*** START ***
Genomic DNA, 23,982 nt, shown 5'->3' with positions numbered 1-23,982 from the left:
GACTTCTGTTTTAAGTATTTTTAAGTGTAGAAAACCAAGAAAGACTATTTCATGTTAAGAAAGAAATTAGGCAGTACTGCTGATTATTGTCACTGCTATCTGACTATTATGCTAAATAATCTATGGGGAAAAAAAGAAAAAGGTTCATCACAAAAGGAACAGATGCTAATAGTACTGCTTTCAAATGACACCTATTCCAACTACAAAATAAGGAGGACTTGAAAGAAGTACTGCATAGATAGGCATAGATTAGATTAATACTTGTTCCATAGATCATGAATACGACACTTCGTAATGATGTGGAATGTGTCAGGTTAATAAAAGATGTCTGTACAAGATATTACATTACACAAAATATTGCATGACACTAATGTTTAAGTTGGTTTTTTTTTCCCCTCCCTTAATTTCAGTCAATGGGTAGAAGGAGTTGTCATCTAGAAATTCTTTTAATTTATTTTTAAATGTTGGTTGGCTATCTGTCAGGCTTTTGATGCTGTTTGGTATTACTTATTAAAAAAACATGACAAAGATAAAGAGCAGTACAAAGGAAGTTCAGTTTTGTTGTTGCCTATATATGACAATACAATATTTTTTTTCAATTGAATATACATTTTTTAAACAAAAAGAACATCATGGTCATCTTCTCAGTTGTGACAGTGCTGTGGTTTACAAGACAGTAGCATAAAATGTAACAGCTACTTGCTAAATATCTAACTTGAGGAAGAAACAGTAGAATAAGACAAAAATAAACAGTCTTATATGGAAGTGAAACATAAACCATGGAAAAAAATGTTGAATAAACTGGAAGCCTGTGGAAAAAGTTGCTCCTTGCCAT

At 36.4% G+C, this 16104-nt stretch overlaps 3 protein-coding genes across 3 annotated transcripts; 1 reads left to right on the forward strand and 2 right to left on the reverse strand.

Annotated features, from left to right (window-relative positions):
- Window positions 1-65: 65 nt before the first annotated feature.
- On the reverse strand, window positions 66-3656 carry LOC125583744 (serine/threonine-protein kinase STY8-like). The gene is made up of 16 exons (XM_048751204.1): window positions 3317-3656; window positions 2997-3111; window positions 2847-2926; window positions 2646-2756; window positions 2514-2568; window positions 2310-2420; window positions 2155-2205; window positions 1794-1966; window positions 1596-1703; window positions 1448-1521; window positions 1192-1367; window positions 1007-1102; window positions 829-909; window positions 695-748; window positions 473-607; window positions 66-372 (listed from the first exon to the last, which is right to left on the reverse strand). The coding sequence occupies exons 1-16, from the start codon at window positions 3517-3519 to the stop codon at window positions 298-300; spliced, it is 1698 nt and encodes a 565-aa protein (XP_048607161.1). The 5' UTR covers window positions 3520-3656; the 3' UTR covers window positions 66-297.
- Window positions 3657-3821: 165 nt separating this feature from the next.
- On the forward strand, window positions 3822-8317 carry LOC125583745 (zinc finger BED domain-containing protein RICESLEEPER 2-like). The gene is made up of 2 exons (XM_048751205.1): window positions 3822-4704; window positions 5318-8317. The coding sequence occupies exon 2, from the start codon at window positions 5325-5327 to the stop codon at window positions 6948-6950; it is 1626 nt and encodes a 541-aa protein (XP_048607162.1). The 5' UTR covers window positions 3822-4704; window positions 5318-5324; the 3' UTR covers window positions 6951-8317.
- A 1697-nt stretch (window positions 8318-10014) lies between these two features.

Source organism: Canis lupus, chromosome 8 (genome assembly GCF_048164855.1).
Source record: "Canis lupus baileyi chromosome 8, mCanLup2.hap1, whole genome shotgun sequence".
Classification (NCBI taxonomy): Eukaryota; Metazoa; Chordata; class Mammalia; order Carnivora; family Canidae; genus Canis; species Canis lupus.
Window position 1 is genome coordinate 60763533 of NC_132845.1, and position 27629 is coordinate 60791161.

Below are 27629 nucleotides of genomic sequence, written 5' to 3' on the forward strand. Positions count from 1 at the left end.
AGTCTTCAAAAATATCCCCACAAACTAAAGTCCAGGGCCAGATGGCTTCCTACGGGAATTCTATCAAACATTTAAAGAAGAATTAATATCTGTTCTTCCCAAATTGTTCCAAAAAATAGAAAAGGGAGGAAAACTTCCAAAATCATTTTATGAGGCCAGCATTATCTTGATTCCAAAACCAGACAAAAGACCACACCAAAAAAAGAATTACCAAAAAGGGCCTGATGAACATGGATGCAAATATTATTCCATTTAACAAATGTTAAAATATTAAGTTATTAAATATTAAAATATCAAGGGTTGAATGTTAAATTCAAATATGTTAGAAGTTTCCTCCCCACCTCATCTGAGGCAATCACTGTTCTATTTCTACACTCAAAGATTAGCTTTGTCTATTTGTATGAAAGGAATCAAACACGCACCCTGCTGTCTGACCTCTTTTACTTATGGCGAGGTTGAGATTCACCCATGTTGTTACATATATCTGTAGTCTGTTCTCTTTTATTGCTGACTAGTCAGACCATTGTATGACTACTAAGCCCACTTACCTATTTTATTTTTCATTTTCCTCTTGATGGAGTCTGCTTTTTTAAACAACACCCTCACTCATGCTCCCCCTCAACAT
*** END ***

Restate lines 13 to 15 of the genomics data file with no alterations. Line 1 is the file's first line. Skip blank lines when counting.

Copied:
Window position 1 is genome coordinate 60763533 of NC_132845.1, and position 27629 is coordinate 60791161.

Below are 27629 nucleotides of genomic sequence, written 5' to 3' on the forward strand. Positions count from 1 at the left end.
AGTCTTCAAAAATATCCCCACAAACTAAAGTCCAGGGCCAGATGGCTTCCTACGGGAATTCTATCAAACATTTAAAGAAGAATTAATATCTGTTCTTCCCAAATTGTTCCAAAAAATAGAAAAGGGAGGAAAACTTCCAAAATCATTTTATGAGGCCAGCATTATCTTGATTCCAAAACCAGACAAAAGACCACACCAAAAAAAGAATTACCAAAAAGGGCCTGATGAACATGGATGCAAATATTATTCCATTTAACAAATGTTAAAATATTAAGTTATTAAATATTAAAATATCAAGGGTTGAATGTTAAATTCAAATATGTTAGAAGTTTCCTCCCCACCTCATCTGAGGCAATCACTGTTCTATTTCTACACTCAAAGATTAGCTTTGTCTATTTGTATGAAAGGAATCAAACACGCACCCTGCTGTCTGACCTCTTTTACTTATGGCGAGGTTGAGATTCACCCATGTTGTTACATATATCTGTAGTCTGTTCTCTTTTATTGCTGACTAGTCAGACCATTGTATGACTACTAAGCCCACTTACCTATTTTATTTTTCATTTTCCTCTTGATGGAGTCTGCTTTTTTAAACAACACCCTCACTCATGCTCCCCCTCAACAT